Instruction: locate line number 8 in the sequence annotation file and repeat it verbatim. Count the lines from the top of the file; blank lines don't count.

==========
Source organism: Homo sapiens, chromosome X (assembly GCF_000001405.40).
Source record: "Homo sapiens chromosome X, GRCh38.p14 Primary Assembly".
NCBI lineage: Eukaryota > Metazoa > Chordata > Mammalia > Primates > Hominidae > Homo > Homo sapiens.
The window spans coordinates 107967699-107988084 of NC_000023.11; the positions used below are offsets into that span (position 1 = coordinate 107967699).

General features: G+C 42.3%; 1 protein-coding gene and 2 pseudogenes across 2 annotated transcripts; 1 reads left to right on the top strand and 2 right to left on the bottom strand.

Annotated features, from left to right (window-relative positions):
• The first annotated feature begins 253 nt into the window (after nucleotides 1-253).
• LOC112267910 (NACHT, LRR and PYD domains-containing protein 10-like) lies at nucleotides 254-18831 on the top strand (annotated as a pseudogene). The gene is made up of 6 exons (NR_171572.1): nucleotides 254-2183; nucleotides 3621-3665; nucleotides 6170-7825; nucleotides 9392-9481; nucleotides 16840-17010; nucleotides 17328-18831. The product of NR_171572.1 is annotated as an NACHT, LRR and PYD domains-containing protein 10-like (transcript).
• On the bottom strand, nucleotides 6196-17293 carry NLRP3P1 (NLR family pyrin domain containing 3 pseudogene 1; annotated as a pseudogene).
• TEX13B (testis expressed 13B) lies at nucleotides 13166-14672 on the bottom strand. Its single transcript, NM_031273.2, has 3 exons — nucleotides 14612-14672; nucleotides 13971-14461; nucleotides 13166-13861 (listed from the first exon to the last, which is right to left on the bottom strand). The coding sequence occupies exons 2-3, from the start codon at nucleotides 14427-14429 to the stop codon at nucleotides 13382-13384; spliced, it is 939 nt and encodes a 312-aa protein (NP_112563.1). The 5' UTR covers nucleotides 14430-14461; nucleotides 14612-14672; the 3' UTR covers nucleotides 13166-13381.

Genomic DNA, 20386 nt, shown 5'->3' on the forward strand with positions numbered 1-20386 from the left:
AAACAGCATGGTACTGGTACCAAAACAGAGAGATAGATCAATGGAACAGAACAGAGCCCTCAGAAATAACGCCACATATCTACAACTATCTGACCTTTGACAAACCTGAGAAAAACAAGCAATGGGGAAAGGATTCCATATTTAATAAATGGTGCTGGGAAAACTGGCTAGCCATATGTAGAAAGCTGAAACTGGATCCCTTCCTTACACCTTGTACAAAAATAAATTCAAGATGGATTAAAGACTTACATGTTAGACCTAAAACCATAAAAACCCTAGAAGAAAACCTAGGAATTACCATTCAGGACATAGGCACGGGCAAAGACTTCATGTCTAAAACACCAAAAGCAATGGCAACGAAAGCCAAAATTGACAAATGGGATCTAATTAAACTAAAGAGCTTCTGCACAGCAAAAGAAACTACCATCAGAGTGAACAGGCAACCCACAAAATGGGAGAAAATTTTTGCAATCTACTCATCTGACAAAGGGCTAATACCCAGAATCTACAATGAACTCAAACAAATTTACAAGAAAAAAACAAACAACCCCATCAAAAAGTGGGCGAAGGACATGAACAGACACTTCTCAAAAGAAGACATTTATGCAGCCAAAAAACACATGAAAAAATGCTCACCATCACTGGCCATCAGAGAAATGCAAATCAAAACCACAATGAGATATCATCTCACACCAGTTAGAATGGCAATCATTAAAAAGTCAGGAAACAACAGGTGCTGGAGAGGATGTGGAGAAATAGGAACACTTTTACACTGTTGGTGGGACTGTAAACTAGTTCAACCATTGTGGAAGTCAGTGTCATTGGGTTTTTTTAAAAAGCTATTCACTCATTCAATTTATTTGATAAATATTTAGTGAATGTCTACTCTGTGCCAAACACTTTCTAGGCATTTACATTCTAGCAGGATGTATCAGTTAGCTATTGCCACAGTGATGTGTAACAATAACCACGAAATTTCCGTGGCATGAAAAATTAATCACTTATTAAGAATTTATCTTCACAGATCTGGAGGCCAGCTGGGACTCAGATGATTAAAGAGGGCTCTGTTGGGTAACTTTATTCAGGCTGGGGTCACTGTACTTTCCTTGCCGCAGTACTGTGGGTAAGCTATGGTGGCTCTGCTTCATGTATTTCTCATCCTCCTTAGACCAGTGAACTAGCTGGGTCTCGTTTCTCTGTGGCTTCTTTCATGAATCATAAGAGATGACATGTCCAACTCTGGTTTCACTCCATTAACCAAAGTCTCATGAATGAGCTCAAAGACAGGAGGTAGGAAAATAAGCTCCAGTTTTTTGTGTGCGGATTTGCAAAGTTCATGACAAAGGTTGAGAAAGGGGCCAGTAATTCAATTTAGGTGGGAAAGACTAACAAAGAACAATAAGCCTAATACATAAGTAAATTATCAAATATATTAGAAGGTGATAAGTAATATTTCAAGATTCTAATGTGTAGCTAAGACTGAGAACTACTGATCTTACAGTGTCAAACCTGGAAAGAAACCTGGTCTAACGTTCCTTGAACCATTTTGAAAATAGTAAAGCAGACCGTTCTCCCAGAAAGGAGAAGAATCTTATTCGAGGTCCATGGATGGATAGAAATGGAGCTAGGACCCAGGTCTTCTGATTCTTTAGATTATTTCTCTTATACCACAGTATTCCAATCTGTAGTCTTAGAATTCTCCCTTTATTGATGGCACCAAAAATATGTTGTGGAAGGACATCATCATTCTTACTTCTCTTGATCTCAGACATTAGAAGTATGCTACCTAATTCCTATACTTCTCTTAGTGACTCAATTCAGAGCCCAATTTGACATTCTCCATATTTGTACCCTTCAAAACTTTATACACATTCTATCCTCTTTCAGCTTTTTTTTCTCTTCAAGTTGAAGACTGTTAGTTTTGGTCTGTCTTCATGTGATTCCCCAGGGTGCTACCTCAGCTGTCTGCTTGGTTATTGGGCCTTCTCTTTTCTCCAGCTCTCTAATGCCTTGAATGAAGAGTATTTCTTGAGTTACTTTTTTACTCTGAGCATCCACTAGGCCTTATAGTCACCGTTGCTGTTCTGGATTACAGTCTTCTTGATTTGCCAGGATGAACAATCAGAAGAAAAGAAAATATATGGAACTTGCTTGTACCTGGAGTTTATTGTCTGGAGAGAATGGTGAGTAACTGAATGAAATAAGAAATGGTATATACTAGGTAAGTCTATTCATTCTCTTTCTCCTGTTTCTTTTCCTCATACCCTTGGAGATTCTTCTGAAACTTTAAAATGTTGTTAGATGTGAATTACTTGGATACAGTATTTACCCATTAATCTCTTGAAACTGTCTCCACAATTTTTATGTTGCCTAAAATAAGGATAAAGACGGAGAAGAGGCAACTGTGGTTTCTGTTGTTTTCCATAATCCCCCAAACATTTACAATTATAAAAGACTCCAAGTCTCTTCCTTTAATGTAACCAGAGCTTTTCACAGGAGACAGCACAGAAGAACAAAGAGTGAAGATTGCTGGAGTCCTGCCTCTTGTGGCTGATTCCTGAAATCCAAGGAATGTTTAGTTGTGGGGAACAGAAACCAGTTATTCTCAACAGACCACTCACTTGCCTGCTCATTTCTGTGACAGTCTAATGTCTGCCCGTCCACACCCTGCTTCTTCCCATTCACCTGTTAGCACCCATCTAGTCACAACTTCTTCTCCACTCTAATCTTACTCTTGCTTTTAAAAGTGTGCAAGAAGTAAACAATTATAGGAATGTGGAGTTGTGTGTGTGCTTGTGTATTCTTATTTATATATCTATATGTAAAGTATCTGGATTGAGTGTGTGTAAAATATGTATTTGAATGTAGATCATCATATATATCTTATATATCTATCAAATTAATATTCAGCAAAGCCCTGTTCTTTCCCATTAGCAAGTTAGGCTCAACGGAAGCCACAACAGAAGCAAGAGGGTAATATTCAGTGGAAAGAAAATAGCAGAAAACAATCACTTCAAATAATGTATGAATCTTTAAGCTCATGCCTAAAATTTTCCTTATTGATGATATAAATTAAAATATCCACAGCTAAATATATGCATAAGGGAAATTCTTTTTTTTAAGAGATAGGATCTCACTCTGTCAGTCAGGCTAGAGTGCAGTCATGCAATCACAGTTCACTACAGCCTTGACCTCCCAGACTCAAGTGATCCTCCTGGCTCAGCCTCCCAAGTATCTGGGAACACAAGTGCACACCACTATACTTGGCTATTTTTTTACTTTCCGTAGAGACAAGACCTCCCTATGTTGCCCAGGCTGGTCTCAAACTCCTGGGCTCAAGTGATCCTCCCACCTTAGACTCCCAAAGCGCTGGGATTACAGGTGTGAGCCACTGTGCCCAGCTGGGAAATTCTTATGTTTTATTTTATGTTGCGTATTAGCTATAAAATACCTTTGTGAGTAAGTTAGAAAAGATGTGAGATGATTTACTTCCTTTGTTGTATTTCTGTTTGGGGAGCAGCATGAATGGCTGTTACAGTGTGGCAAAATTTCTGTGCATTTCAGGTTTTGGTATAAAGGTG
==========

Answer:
• LOC112267910 (NACHT, LRR and PYD domains-containing protein 10-like) lies at nucleotides 254-18831 on the top strand (annotated as a pseudogene). The gene is made up of 6 exons (NR_171572.1): nucleotides 254-2183; nucleotides 3621-3665; nucleotides 6170-7825; nucleotides 9392-9481; nucleotides 16840-17010; nucleotides 17328-18831. The product of NR_171572.1 is annotated as an NACHT, LRR and PYD domains-containing protein 10-like (transcript).